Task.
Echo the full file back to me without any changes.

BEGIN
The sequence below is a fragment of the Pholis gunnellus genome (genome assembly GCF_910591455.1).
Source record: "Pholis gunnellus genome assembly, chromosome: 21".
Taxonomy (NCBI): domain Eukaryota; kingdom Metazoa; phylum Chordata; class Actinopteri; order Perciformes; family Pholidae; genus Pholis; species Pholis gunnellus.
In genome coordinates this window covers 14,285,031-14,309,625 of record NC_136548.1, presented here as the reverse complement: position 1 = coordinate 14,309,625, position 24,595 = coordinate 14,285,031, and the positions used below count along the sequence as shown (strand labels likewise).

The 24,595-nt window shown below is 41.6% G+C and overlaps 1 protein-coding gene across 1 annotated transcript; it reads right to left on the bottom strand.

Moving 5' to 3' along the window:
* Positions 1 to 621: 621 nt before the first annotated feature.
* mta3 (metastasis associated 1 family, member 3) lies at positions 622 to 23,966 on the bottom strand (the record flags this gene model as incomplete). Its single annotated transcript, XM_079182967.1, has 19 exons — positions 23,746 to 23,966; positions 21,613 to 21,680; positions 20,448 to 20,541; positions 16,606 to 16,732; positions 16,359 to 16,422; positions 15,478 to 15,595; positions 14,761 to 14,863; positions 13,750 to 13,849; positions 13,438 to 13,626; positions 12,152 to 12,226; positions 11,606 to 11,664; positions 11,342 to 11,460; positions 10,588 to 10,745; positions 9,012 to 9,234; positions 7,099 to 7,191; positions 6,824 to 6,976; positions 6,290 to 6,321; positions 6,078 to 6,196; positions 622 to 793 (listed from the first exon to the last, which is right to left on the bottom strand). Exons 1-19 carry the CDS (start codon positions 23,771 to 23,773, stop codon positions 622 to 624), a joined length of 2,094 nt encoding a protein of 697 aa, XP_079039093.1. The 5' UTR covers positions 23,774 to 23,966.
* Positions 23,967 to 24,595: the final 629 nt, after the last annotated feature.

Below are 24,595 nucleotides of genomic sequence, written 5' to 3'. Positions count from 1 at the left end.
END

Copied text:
The sequence below is a fragment of the Pholis gunnellus genome (genome assembly GCF_910591455.1).
Source record: "Pholis gunnellus genome assembly, chromosome: 21".
Taxonomy (NCBI): domain Eukaryota; kingdom Metazoa; phylum Chordata; class Actinopteri; order Perciformes; family Pholidae; genus Pholis; species Pholis gunnellus.
In genome coordinates this window covers 14,285,031-14,309,625 of record NC_136548.1, presented here as the reverse complement: position 1 = coordinate 14,309,625, position 24,595 = coordinate 14,285,031, and the positions used below count along the sequence as shown (strand labels likewise).

The 24,595-nt window shown below is 41.6% G+C and overlaps 1 protein-coding gene across 1 annotated transcript; it reads right to left on the bottom strand.

Moving 5' to 3' along the window:
* Positions 1 to 621: 621 nt before the first annotated feature.
* mta3 (metastasis associated 1 family, member 3) lies at positions 622 to 23,966 on the bottom strand (the record flags this gene model as incomplete). Its single annotated transcript, XM_079182967.1, has 19 exons — positions 23,746 to 23,966; positions 21,613 to 21,680; positions 20,448 to 20,541; positions 16,606 to 16,732; positions 16,359 to 16,422; positions 15,478 to 15,595; positions 14,761 to 14,863; positions 13,750 to 13,849; positions 13,438 to 13,626; positions 12,152 to 12,226; positions 11,606 to 11,664; positions 11,342 to 11,460; positions 10,588 to 10,745; positions 9,012 to 9,234; positions 7,099 to 7,191; positions 6,824 to 6,976; positions 6,290 to 6,321; positions 6,078 to 6,196; positions 622 to 793 (listed from the first exon to the last, which is right to left on the bottom strand). Exons 1-19 carry the CDS (start codon positions 23,771 to 23,773, stop codon positions 622 to 624), a joined length of 2,094 nt encoding a protein of 697 aa, XP_079039093.1. The 5' UTR covers positions 23,774 to 23,966.
* Positions 23,967 to 24,595: the final 629 nt, after the last annotated feature.

Below are 24,595 nucleotides of genomic sequence, written 5' to 3'. Positions count from 1 at the left end.